Firwood Waterloo, out but not down: how the club ousted from Premier 15s continues to battle for women’s rugby
Firwood Waterloo have had a tough few months. Not only were they ousted from the Premier 15s, they also lost 12 players who all joined their northern neighbours Sale Sharks - the club who replaced them in the top flight.
Mhiari Grieve, Katie Houghton, Lisa Neumann, Beth Stafford, Carys Hall, Scarlett Fielding, Freya Hellin, Alicia Calton, Georgia Kyle, Daisy Hibbert-Jones, Elissa Jennings and Laura Perrin have all signed for Sharks ahead of next season. That’s a lot of talent leaving the club.
But while many may think the departures have left a bitter taste in Waterloo’s mouth, the reality is far from that.
“They go with our love. I said to some of them ‘you have to make some tough decisions’,” former player and Head of Women’s Rugby Christine Braithwaite told NewsChain.
"Somebody who has the potential to play for their country needs to be playing in the Premiership. We'd never hold them back.
“The girls who have left have done so with dignity, none have been a surprise to us. It's not a choice they wanted to make for a lot of them, to further their career it's something they have to do.”
Captain of Waterloo Rachael Thomas echoes Braithwaite’s sentiments but admitted it has been difficult to say goodbye to her friends.
"It’s been hard from a personal point of view, not so much that we’re losing players from the team and losing top players, it's more that your friends are moving on.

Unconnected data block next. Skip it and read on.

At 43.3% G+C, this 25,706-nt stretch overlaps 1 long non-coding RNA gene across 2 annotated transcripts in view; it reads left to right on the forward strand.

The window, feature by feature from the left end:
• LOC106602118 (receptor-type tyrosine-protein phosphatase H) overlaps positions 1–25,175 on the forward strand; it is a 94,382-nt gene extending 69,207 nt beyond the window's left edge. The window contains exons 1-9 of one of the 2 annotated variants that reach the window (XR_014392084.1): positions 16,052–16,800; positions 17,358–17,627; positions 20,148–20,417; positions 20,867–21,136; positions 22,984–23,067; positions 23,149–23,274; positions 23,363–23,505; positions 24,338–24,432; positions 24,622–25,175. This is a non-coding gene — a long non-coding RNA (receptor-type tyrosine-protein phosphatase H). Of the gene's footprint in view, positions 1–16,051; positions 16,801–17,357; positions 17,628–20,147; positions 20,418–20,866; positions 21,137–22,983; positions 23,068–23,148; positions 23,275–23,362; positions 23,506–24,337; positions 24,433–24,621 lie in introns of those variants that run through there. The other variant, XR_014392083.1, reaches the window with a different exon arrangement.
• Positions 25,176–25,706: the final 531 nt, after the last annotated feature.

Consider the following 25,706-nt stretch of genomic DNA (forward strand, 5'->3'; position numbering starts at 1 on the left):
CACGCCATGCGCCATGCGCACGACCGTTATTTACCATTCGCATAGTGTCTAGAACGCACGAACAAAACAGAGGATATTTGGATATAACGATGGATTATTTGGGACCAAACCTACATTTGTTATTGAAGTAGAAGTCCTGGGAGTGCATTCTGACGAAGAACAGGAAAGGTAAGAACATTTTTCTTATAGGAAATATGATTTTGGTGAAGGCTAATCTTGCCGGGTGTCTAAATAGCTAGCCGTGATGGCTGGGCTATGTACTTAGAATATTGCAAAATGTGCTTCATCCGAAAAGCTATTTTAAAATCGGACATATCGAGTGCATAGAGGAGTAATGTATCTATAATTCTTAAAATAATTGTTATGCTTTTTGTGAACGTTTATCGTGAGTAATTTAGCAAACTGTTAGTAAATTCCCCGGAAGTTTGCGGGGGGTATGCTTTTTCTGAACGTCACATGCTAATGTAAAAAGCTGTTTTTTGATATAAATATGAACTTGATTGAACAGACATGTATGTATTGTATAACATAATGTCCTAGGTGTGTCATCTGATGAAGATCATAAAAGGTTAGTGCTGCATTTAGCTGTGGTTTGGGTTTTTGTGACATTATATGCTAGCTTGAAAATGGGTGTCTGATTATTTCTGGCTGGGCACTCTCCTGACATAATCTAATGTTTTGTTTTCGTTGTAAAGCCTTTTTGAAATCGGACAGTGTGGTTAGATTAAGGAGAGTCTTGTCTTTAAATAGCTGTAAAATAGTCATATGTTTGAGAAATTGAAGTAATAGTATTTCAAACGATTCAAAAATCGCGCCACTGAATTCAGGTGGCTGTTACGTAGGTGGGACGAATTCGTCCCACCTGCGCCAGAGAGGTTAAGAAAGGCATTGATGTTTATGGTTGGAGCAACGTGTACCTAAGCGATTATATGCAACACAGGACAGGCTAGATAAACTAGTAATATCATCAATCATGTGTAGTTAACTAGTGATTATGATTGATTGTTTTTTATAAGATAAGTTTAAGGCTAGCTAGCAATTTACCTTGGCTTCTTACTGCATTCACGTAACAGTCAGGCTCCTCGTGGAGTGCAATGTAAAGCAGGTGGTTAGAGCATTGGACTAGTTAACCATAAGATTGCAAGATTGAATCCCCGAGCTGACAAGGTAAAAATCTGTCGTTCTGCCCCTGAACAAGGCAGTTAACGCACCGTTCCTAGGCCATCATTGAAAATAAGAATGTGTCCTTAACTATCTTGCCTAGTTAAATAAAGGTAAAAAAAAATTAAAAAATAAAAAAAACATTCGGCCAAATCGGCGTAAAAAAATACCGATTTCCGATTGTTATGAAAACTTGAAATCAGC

“I 100 per cent appreciate why they’ve gone. We had some young girls who had international aspirations and we had players who were already internationals, they want to play at the top level and you can’t deny them that opportunity.”
Waterloo lost their place in the top flight as the three year cycle of the league came to an end and the Rugby Football Union announced a re-tendering process.
This saw Waterloo, Richmond, Worcester Warriors and Darlington Mowden Park Sharks all fighting for their spots in the Premiership.
They had to place a bid with the governing body to state their case for inclusion and they were joined by budding women’s clubs Sale Sharks and Exeter Chiefs.
So, six clubs were competing for four places for the next three year cycle of the Premier 15s. And then the announcement came in April, Waterloo and Richmond were out. Chiefs and Sharks were in.
Braithwaite says one of the most difficult things was having to let the players know while the country was in lockdown.
"It would’ve been nice to get everyone together, but [we couldn’t due to the pandemic].
"I recorded a video and sent it on WhatsApp. They knew it was a likelihood and I think the season had been null and voided by that point and there was an awful lot of sadness.
“It hadn’t quite come through on the pitch but we were building. We had a great core of players, probably not quite enough players of a certain standard but, yeah, it has been very very tough on the players.”
Once the next three years of the Premier 15s is up, in 2023, there is no guarantee what the re-tendering process will look like.
There could be a similar process to this year or there could be a possibility of re-introducing promotion and relegation into the game. This is something Braithwaite favours.
“I would like to see promotion and relegation, at the moment [the Premier 15s] it's like an American franchise, supporting the money,” she said.
"I can understand they want money for stability but there's a balance between money and the actual sport. I don’t want it to become like sports in America.
“People don’t play sports past college if they aren’t professional, do we want that world? I want to see more women playing.”
But for Waterloo, it’s about concentrating on the here and now.
The table doesn’t lie and the club know it was performances on the pitch over the last three years that weren’t enough to save them.